messages are hidden into some digital files. Government, industries and

    terrorist organization use steganography for hiding secret data.

    2.1.2 Differences between steganography and cryptography

    In contrast to steganography, cryptography changes the secret

    message from one form to another, where the message is scrambled,

    unreadable, and the existence of a message is often unknown. Encrypted

    messages can be located and

    This nature hiding information in cipher protects the message, but the

    interception of the message can just be as damaging because it gives

    clue to an opponent or enemy that someone is communicating with

    someone else. Steganography brings out the opposite approach and tries

    to hide all evidence during communication. The differences between

    steganography and cryptography are:

    1. Steganography hides a message within another message normally

    called as a cover and looks like a normal graphic, video, or sound

    file. In cryptography, encrypted message looks like meaningless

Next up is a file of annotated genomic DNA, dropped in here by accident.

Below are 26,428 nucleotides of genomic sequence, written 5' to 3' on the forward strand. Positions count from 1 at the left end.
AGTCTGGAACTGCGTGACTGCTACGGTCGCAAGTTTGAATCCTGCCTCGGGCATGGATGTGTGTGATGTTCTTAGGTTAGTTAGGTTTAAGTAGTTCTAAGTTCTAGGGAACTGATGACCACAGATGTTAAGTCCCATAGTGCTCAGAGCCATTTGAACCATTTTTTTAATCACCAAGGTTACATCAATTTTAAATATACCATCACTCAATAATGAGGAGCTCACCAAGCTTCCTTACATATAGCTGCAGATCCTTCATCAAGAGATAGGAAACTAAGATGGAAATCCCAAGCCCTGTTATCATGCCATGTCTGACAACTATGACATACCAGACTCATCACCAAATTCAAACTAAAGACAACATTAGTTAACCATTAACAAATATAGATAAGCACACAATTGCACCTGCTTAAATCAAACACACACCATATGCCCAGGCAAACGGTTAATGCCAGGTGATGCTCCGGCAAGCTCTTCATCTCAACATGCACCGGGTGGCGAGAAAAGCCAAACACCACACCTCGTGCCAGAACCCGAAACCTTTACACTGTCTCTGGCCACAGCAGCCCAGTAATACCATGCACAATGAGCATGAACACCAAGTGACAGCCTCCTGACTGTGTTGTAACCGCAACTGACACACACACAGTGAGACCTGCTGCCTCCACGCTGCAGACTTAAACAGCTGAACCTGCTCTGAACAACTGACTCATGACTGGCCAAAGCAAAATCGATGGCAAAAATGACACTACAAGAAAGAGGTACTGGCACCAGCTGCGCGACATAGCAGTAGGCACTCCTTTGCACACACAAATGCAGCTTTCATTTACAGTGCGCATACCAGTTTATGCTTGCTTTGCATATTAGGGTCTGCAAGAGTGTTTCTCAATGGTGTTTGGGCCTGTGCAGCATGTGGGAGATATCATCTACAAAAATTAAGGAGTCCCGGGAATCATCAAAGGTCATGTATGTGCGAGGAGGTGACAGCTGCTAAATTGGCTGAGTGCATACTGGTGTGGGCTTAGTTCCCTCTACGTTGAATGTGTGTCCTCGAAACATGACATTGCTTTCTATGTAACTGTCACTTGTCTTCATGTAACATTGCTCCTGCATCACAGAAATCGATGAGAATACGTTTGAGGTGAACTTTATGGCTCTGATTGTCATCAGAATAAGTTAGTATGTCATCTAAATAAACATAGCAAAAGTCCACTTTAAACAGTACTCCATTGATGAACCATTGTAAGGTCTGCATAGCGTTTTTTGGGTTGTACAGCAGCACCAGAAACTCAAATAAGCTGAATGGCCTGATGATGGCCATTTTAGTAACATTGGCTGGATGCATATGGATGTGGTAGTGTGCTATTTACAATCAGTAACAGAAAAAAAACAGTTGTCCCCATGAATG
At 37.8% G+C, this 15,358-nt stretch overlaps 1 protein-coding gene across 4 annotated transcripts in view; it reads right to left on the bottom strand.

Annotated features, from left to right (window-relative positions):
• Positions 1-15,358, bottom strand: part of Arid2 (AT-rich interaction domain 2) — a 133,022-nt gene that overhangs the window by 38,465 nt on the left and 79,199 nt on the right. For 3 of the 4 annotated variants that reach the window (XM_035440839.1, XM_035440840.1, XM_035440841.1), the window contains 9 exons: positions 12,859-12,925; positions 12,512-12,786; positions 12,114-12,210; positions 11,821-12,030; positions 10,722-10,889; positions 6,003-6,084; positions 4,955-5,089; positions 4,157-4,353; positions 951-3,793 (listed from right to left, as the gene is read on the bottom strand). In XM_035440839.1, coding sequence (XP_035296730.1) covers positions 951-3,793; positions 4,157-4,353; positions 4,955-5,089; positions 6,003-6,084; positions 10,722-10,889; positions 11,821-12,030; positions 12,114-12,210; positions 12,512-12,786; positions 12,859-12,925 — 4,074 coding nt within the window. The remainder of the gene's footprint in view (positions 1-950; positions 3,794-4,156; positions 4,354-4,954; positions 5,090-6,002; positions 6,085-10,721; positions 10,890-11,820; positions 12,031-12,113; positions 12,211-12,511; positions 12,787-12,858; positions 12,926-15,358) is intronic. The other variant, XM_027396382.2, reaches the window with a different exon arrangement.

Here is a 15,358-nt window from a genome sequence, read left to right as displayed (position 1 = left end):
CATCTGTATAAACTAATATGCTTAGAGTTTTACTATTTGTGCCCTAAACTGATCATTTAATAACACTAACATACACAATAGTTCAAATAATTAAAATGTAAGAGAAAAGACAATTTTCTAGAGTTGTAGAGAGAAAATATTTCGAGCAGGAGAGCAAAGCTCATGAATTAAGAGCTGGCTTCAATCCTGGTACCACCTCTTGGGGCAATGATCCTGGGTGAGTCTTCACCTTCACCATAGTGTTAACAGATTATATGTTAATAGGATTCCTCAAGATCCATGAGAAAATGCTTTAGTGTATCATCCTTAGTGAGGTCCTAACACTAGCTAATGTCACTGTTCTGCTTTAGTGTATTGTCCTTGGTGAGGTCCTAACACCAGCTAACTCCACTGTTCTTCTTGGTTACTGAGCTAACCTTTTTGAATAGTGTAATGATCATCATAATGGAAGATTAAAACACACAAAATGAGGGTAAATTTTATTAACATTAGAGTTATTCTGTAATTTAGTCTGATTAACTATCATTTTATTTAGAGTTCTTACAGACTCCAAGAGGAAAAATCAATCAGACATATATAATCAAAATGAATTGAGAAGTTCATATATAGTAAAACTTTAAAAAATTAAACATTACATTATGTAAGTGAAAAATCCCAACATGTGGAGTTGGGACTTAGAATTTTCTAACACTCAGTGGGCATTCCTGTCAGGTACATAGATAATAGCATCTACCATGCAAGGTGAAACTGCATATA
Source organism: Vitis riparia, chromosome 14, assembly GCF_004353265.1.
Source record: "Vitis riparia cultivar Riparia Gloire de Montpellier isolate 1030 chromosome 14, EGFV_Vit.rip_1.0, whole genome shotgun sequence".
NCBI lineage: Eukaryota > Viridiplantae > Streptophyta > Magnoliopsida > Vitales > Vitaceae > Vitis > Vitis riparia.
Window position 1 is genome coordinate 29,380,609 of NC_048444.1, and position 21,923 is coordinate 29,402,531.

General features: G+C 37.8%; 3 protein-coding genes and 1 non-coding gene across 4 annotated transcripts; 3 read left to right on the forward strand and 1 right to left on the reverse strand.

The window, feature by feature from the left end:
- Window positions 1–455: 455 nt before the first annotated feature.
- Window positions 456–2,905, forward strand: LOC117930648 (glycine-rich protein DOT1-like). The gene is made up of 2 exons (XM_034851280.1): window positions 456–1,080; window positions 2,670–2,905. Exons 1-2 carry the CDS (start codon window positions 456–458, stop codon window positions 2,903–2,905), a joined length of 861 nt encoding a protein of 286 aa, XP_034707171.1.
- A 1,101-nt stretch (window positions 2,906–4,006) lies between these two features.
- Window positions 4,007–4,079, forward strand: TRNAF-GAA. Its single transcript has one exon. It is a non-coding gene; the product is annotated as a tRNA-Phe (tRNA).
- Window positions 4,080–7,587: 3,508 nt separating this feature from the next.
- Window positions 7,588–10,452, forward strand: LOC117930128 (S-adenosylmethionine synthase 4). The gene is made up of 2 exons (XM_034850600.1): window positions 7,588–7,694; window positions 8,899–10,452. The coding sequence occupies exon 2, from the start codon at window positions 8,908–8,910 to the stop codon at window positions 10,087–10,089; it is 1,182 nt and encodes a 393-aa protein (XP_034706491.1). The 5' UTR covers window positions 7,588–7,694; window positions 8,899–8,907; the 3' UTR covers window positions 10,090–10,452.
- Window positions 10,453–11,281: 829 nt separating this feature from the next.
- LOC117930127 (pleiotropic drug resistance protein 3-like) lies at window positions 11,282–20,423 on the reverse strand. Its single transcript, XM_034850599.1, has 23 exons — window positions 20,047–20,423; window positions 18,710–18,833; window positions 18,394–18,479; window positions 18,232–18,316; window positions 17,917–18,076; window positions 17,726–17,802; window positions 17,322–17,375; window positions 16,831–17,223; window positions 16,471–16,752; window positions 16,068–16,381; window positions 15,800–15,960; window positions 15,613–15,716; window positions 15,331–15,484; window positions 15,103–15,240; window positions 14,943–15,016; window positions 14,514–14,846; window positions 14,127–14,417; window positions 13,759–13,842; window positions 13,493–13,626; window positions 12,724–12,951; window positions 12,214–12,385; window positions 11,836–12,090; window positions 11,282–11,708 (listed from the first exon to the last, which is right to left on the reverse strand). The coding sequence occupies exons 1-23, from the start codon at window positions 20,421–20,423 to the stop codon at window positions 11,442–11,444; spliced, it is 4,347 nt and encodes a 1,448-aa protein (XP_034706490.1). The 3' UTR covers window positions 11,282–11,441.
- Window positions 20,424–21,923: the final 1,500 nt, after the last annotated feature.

jumble of characters.

    2. In steganography, a collection of graphic images, video files, or

    sound files in a storage medium may not leave a suspicion. In

    cryptography, collection of random characters on a disk will always

    leave a suspicion.

    3. In steganography, a smart eavesdropper can detect something

    suspicious from a sudden change of a message format. In

    cryptography, smart eavesdropper can detect a secret

    communication from a message that has been cryptographically


  • 17

    4. Steganography requires caution when reusing pictures or sound

    files. In cryptography caution is required when reusing keys.


    Image steganography is defined as the covert embedding of data